A football match, youth and gender assemblies as well as the launch of a new report marked the beginning of the Sixth Session of the World Urban Forum which kicked off in this scenic Italian city at the weekend.
On Saturday 1 September, an entertaining but one sided football match kicked off the Forum as a team from the United Nation faced off with lads from Scampia, a locality of Naples battling for the Habitat Cup. The Italian boys were in a different class hammering the cup sponsors 6-2.
The Habitat Cup is a new initiative of UN-Habitat to promote urban development and youth empowerment through sports. The original idea was to have a team from slum areas across Nigeria play with their Italian counterparts. However, the Nigerian delegation was not able to travel due to visa's issues.
Sunday morning saw the joint opening of the Youth and Gender Assemblies where speakers called for more empowerment of these two segments of the world population which they said were very critical but had been largely ignored by policy makers.
In his speech, UN-Habitat Executive Director Dr. Joan Clos said the Forum provided the agency with the perfect chance to listen to what the stakeholders had to say adding that the work of his organization was to relay back to world governments what the participants wanted done.
He said that the youth question was one that needed to be addressed urgently. The median age in Africa was 18 and in other parts of the world it was 23. This showed that the youth were the majority and that unlike in the past they can no longer be expected to keep quiet and provide labour.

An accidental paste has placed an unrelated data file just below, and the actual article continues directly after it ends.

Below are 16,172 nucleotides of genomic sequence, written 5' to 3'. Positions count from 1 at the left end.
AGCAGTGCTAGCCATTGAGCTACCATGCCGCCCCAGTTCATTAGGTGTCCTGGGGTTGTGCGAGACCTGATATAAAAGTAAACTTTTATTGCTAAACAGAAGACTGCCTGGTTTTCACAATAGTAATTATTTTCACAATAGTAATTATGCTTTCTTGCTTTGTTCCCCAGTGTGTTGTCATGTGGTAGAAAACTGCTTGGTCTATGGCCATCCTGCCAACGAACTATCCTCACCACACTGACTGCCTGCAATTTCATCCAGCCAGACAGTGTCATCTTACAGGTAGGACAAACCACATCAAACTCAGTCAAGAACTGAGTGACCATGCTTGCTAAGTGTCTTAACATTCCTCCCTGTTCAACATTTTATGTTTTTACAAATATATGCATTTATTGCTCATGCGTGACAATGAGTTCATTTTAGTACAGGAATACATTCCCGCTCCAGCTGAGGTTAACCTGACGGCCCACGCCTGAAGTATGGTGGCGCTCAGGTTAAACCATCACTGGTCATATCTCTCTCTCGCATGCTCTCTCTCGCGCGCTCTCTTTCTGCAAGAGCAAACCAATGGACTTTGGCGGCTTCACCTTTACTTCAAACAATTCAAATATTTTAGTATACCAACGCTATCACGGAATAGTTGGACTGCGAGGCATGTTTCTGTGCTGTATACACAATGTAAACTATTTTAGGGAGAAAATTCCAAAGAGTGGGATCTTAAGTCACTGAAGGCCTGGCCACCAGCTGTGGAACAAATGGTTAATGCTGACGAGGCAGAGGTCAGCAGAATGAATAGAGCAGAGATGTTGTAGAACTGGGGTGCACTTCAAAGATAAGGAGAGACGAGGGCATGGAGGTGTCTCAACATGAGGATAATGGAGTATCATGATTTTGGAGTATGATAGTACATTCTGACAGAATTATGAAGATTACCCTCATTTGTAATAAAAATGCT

He gave a brief history of women’s empowerment saying that although a lot of gains had been made, there was no room for complacency and that the battle still needed to be fought to ensure womenfolk earned greater equality.
“The fight for women to get equal rights was long and hard fought. In most countries it was left until very late to have women participate in the democratic process,” he said.
In his speech, the Norwegian State Secretary for International Development Mr. Arvinn Eikeland Gadgil told those in the audience that they had a duty to fight inequality. Citing Norway as an example, the Secretary said studies had shown that the inclusion of women to participate in the economy had seen the country make more gains that it ever did from its leading resource, oil.
During the event, there was a standing ovation for the long serving head of Youth and Partners Section in UN-Habitat Mr. Anantha Krishnan who is retiring.
The day also witnessed the launch of the ‘Youth in the Prosperity of Cities: State of the Urban Youth Report 2012-2013.’Presented by a director of UN-Habitat Mr. Oyebanji Oyeyinka, the report notes that inequality, unequal opportunities as well as the issues of employment and underemployment were by far the greatest challenges faced by urban youth in the 21st century.
According to the report, the inability of national and city economies to create adequate numbers of quality jobs was one of the root causes of economic and social exclusion and a significant root cause of informal economies.